Does this sound ok to you?
In an effort to clear up some misconceptions about the craft of film
sound, I have put together some concise definitions for commonly used
terms. Kevin, Matt and I exhaustively researched the information below
over a pitcher of Jagermeister. We stand by these definitions until our
headaches go away.
The debate rages whether this is a six channel or somewhat less than
six channel system. Some believe that there can only be whole channels,
but if that is the case, how can there be a tenth of a channel, as is
clearly occurring here? This confusion is compounded by the fact that
the “.1” channel in fact feeds a single, very large speaker, and not
some fractional portion of a normal-sized speaker. Can somebody tell me
what’s going on here? Perhaps the world is simply not ready for true
six channel sound.
Automated dialogue replacement, formerly called looping. If you can
tell me what part of it is automated, I’ll buy you a falafel. ADR is
most frequently done when there is a technical problem with the
production audio. It is laborious, time intensive and sometimes even
works. When the ADR’d audio is acceptable to the director, it is
unacceptable to the engineer and vice versa.
Can we find true love in the world of sound? It is not certain, but
when considering the coexistence of an uncontrollable craving for
finely recorded sound with the demands of modern relationships, some
formidable obstacles exist. The need for a quiet room. The budget for
gear that precludes the acquisition of housing or clothing. The Wife
Acceptance Factor. This postulates that the larger the piece of sound
equipment, the less compatible it will be with existing decor. Yet,
while you may love your equipment, it will never love you back. This
cautionary poem will sum up the basics:
An audiophile from Great Neck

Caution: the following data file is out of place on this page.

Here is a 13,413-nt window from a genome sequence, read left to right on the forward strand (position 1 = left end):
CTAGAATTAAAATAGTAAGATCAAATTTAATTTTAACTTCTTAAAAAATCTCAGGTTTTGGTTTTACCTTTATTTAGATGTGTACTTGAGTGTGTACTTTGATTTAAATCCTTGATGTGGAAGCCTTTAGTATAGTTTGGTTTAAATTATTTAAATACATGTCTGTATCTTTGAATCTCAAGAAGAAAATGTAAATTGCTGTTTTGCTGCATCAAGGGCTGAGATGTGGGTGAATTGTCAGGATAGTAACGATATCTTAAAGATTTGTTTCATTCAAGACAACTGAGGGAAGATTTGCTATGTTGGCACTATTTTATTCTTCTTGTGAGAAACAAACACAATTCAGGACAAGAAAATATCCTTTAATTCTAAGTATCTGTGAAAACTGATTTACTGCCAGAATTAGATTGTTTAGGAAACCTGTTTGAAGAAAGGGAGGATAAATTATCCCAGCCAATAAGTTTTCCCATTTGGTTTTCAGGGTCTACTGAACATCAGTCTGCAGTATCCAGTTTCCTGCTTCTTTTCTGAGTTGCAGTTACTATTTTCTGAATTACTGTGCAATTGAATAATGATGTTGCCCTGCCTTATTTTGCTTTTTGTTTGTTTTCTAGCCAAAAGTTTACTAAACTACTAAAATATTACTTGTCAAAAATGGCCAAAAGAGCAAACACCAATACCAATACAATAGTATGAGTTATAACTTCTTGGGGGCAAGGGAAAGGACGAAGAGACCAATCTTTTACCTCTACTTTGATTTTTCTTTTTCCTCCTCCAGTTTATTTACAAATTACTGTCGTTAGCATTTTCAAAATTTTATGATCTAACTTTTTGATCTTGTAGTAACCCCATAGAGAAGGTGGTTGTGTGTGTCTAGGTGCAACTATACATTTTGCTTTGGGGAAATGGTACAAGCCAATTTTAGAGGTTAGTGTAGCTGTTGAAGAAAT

Had an amorous yen for his tape deck
While copping a feel
He got caught in a reel
And wound up wound up to his neck
A device to distract directors and producers during budgeting, planning
and mixing. It will increase the time necessary in postproduction, and
will provide funding to complete postproduction.
An audience member. They don’t notice things that we know to be
critical such as distorted audio and bad lip-sync, but notice other
things we overlook in the process of manufacturing a film such as plot,
character and theme.
Audio clean up:
People are forever asking me to do this to their dirty, dirty sound. It
usually means to attempt to improve poorly recorded audio from the
field. I’ve occasionally heard of production personnel insisting that
the sound be recorded clean to begin with, perhaps by recording it in a
Production punch. It helps us show up on time and function properly
when we do.
A person with more money than content. Everything takes longer; on the
other hand, we get to charge more. (See independent filmmaker.)
One or more events that occur when the project screens this evening. If
we did not have to actually manufacture a film or master tape before
screening there would be no deadline, and thus no need to make
decisions. Once, while mixing a film in New York City that was set to
screen in Park City in thirty two hours, the client suggested that we
would be in better shape if we possessed an extremely powerful